The efficacy of bi-hemispheric t-DCS has been previously reported in focal dystonia (30, 36, 37), while, to the best of our knowledge, this neuromodulation approach has never been tested in PS in PD. Indeed, the hypothesized role of basal ganglia output asymmetry in PS appears to be a reasonable substrate for the proposed bi-hemispheric approach (10), and therefore we adopted the bi-hemispheric t-DCS approach to re-equilibrate the imbalance between left and right basal ganglia, which represents the neuronal substrate of the central pathophysiological hypothesis of PS in PD (10).
The following mechanisms were hypothesized the explain the circuitries involved in basal ganglia modulation after M1 neuromodulation: i) an increase/decrease in M1 excitability may modulate the pallido-thalamocortical pathway, and ii) the dopamine release in the basal ganglia after M1 anodal cortical stimulation may potentiate/inhibit the glutamatergic cortico-striatal pathway (11–13). In this frame, the more pronounced improvement observed in the t-DCS group at T1, and its partial retention at T2, can be ascribed to enhanced neuronal plasticity induced by cortical stimulation, which may lead to long-lasting after-effects such as long-term potentiation or long-term depression (38, 39).
As previously mentioned, several case series suggest how DBS may exert positive effects on PS, but its invasiveness and the lack of specifically designed and well-powered clinical trials have limited its application in clinical practice (9, 19, 20).
Only six studies were specifically designed to test the efficacy of non-invasive therapies (neurorehabilitation, botulinum toxin, or lidocaine injections) in patients with PS and PD (2, 7, 8, 40–42), and among these only two were randomized controlled trials (2, 40). Three studies used a kinematic analysis of movement for recording the outcome measures (2, 7, 41), but only two of them evaluated trunk ROM during dynamic tasks (2, 7). The improvement achieved in our t-DCS group is consistent with previous data reporting a reduction between 30 and 50% of lateral trunk inclination and a comparable increase of ROM of trunk bending at the end of a rehabilitation program (2, 7, 8, 40–42). The new and inspiring aspect of our present findings is that the addition of t-DCS to neurorehabilitation induced a more persistent improvement in trunk posture. This result has a great clinical significance because the persistence of the improvement is one of the critical issues in the management of PS in PD. In this frame, it is tempting to hypothesize that the observed benefit may possibly be further extended over time when considering the possibility of repeating t-DCS stimulation in the ambulatory setting in association with a tailored physical exercise program at home.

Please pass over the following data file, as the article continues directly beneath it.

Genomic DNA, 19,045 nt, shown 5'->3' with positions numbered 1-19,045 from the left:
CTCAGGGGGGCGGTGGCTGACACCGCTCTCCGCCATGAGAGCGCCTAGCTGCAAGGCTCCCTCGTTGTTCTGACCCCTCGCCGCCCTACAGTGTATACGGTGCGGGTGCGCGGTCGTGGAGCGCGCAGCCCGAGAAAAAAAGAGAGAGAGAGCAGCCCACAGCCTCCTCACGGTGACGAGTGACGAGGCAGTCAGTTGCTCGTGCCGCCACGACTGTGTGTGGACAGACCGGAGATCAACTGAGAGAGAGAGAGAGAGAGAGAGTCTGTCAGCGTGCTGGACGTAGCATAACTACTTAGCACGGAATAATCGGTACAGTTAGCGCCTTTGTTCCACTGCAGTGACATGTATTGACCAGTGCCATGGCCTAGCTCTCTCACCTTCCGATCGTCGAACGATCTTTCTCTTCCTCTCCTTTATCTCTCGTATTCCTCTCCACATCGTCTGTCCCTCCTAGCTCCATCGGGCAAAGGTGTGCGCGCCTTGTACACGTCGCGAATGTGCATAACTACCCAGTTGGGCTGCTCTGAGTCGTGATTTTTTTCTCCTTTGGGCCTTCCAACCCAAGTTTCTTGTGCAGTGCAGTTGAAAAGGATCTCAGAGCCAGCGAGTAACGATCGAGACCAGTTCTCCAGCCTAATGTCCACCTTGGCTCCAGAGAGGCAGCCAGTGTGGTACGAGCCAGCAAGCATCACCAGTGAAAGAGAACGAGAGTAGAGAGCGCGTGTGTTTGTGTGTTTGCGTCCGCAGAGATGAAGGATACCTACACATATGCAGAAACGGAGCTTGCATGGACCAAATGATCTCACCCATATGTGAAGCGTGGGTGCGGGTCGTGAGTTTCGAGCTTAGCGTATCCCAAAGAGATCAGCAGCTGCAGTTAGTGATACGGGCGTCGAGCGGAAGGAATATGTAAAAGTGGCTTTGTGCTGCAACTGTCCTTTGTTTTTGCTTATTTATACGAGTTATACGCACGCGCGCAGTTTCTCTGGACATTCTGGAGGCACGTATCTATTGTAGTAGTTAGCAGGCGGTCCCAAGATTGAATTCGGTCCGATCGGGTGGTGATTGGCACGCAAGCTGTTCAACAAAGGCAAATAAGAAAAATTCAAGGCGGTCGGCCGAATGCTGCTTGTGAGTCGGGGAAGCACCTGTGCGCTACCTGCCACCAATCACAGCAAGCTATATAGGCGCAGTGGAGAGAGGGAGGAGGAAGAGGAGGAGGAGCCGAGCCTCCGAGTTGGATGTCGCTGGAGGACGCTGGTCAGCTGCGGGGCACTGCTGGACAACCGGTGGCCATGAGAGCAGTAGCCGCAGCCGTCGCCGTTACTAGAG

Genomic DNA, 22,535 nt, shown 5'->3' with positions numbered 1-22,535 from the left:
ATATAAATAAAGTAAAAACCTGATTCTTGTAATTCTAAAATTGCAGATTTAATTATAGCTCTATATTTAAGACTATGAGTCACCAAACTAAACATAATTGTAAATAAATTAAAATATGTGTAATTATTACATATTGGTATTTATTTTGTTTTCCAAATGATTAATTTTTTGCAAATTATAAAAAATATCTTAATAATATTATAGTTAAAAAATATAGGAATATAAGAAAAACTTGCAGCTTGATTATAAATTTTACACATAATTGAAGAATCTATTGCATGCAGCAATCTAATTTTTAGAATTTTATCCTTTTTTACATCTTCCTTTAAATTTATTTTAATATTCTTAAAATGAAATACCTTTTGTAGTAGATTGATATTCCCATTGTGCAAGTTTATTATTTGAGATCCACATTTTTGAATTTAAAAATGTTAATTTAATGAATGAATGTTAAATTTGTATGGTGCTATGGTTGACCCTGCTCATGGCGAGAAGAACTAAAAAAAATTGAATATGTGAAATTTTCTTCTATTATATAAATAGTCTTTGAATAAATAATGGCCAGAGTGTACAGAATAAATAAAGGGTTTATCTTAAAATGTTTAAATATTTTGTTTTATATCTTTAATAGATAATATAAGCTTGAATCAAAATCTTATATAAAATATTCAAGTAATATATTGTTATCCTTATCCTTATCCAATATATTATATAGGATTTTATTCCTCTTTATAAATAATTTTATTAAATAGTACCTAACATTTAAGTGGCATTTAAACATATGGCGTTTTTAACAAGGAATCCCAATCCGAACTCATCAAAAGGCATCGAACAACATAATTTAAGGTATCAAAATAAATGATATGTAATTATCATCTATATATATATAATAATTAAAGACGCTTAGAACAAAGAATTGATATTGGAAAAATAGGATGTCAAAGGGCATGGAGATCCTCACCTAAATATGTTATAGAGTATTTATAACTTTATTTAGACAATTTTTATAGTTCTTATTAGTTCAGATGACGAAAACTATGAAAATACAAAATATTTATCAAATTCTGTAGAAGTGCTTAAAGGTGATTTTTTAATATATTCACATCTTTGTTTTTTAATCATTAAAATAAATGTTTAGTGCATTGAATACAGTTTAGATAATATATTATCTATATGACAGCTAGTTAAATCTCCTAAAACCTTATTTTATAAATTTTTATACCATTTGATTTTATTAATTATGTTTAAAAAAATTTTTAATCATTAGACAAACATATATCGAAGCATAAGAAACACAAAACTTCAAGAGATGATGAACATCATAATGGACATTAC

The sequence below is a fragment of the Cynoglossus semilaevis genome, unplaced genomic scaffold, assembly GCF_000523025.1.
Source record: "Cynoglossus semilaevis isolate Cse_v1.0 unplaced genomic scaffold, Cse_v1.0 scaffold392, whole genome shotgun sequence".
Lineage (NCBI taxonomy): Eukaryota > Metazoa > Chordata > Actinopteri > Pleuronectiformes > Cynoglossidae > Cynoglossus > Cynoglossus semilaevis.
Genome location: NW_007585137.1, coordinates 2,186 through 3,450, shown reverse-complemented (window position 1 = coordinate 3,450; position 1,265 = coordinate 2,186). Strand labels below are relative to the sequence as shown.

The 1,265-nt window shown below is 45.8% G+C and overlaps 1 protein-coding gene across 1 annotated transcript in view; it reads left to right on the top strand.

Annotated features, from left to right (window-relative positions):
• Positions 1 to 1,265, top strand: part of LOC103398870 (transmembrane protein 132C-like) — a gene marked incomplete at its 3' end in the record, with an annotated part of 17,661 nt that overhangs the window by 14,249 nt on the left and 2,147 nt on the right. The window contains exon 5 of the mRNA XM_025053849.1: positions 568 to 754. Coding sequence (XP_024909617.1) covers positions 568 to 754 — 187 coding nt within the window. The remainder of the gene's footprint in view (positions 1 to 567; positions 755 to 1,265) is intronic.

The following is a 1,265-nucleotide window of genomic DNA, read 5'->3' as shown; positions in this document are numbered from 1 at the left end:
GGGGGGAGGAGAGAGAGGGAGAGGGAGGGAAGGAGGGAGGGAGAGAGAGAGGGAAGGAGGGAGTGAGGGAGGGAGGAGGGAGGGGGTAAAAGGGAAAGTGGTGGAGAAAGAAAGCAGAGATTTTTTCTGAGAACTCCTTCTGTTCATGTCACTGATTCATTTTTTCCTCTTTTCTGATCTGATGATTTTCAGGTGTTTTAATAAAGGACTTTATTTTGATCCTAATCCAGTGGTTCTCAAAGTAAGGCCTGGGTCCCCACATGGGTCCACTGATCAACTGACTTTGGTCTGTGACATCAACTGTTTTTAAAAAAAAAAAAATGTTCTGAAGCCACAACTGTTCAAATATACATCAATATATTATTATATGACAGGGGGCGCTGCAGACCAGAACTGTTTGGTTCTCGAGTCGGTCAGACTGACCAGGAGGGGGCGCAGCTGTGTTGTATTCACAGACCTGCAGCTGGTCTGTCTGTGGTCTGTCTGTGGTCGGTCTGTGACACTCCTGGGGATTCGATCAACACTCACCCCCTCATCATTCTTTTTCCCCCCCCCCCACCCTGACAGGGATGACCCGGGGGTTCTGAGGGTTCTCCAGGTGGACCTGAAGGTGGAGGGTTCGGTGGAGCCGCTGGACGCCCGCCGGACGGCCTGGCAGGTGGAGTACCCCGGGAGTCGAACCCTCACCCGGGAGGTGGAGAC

Some limitations must be acknowledged for a comprehensive interpretation of our results. First, the small sample size of the present study does not allow us to infer definitive conclusions. In addition, based on our inclusion/exclusion criteria, we enrolled a population without cognitive impairment and without the compelling need for frequent adjustments of the anti-parkinsonian treatment, which further reduced our cohort. Yet, the adaptability of t-DCS is one of its intrinsic limits, wherein although we adopted a bi-hemispheric approach, we cannot exclude that other stimulation paradigms might induce comparable or even better results. For instance, a longer t-DCS stimulation during the hospital setting may induce more pronounced or more persistent effects. Nonetheless, a different study paradigm, namely t-DCS alone or delivered immediately before or after the rehabilitative period, may exert different pathophysiological effects.